In the present study we studied phenotypic differentiation among the three Spanish sand racer species, combining the phenotypic traits studied in Fitze et al. (2011) with sixteen new external traits concerning colouration and colour pattern. We further investigated which phenotypic traits are sexually dimorphic and whether the degree of sexual dimorphism differs among species. We also tested if the genetic differences found between northern and southern populations of P. edwardsianus and P. occidentalis are associated with phenotypic differences. Finally, we developed a dichotomous key to distinguish between the three species, which is particularly useful for field classification and conservation purposes.
Material and methods
Population sampling and field measurements
In spring 2006, we sampled 21 Spanish populations that had been previously delineated using genetic markers as Psammodromus hispanicus, P. edwardsianus (northern and southern clade), and P. occidentalis (northern and southern clade). We captured a total of 211 adult lizards from these populations (Fig. 1, Table S1; for further details see Fitze et al., 2011). Genetic markers indicated that none of the species occurred in sympatry in the sampled populations (Fitze et al., 2011) and no differences in the latitude and altitude of the sampled populations existed between species (all P > 0.16). Immediately after capture, we took a standardized photograph of the belly, back, and flanks of every lizard following Fitze and Richner (2002). Lizards were carefully placed into an opaque box filled with foam material. A photographic filter lens (Hoya UV-filter) was slid over the lizards to immobilize them. The box was placed in a standard position inside a larger opaque photographic chamber that maintained a fixed distance (40 cm) to a digital camera (Nikon D70S with a 105 mm f/2.8 Nikkor objective). Light was provided by two flashes (Nikon SB-600) fixed at both sizes of the chamber at an angle of 13º to the optical axis. Standard white patches (10×5 mm, Kodak Colour Control Patches, red = 255, green = 255, blue = 255) were fixed on each side of the filter lens for light calibration. No difference in light exposure was detected (P > 0.5).
Fig. 1 . Locations sampled of the three Spanish sand racer species (referenced in Table S1). Northern (⦁) and southern (∞) populations of Psammodromus edwardsianus and northern () and southern (❒) populations of P. occidentalis are also indicated.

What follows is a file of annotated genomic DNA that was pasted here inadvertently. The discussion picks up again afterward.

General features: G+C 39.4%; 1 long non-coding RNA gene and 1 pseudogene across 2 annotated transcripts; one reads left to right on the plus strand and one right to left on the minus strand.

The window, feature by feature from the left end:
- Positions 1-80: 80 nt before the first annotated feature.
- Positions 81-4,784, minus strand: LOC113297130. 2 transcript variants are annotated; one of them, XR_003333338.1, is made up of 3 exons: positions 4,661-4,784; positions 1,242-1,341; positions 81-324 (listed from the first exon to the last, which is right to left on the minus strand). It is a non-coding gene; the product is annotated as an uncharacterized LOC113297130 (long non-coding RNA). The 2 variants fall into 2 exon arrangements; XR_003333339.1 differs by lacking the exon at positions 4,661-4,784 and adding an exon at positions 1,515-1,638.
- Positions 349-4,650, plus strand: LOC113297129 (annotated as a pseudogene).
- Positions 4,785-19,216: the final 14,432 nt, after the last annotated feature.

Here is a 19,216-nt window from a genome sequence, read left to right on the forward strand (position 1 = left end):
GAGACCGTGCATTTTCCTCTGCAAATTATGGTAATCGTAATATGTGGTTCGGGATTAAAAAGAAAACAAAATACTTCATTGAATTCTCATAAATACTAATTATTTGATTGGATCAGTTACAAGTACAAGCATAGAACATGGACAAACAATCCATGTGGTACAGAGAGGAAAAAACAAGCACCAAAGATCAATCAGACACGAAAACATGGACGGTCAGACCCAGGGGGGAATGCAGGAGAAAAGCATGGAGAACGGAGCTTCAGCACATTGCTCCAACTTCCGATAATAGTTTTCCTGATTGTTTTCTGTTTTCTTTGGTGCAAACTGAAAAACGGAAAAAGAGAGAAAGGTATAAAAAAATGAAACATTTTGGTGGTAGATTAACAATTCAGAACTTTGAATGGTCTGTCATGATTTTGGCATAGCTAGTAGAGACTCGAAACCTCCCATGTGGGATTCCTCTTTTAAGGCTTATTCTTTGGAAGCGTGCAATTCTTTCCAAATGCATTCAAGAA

Body measures and scalation traits
Snout-to-vent length (SVL), total length (both measured with a ruler to the nearest 1 mm), number of femoral pores, and body mass (to the nearest 1 mg) were determined in the field. Head and snout shape and the relative anal scale width were measured by importing the photographs into IMAGEJ program (National Institute of Science, USA) (Table 1a, Fig. 2). The number of ventral scale rows, the number of throat scale rows, the number of collar scales, and the presence/absence of a supralabial scale under the subocular scale were determined from the photographs (Table 1a, Fig. 2).
Table 1. Summary of measured variables. Numbers in brackets correspond to numbers in Fig. 2. Variables directly used in the statistical analyses are plotted in bold, whereas variables not used in the statistical analyses, but used to derive other variables (e.g. shape descriptors) or principal components (PC) are italicized.
Fig. 2. Phenotypic measurements taken on Spanish sand racers. Numbers correspond to the traits summarized in Table 1a. Ventral view of a lizard. b. Dorsal view of a lizard. c. Head detail showing the absence of a scale under the subocular scale (on the right; P. hispanicus and P. occidentalis) and the presence of a scale under the subocular scale (on the left; P. edwardsianus).
We used Adobe Photoshop 7.0 (Adobe Systems Inc., San Jose, California, USA) to calculate hue, saturation, and brightness (hereafter referred to as HSB) of different ventral and dorsal colour traits (Table 1b). We measured colour of the anal scale and ventral scales (Fig. 2a [12, 13]). The anal scale was divided into four quadrants referenced by the anal scale’s longitudinal and transversal axes. In each quadrant, we measured mean HSB values of the 10×10 pixel area closest to the intersection using the average filter of Adobe Photoshop®. Ventral scale colouration corresponds to the mean HSB values measured on the first, middle, and last transverse ventral scale rows. HSB values were measured from 10×10 pixel areas located in the middle of each of the four central scales in each row and the average per row was used in the analysis.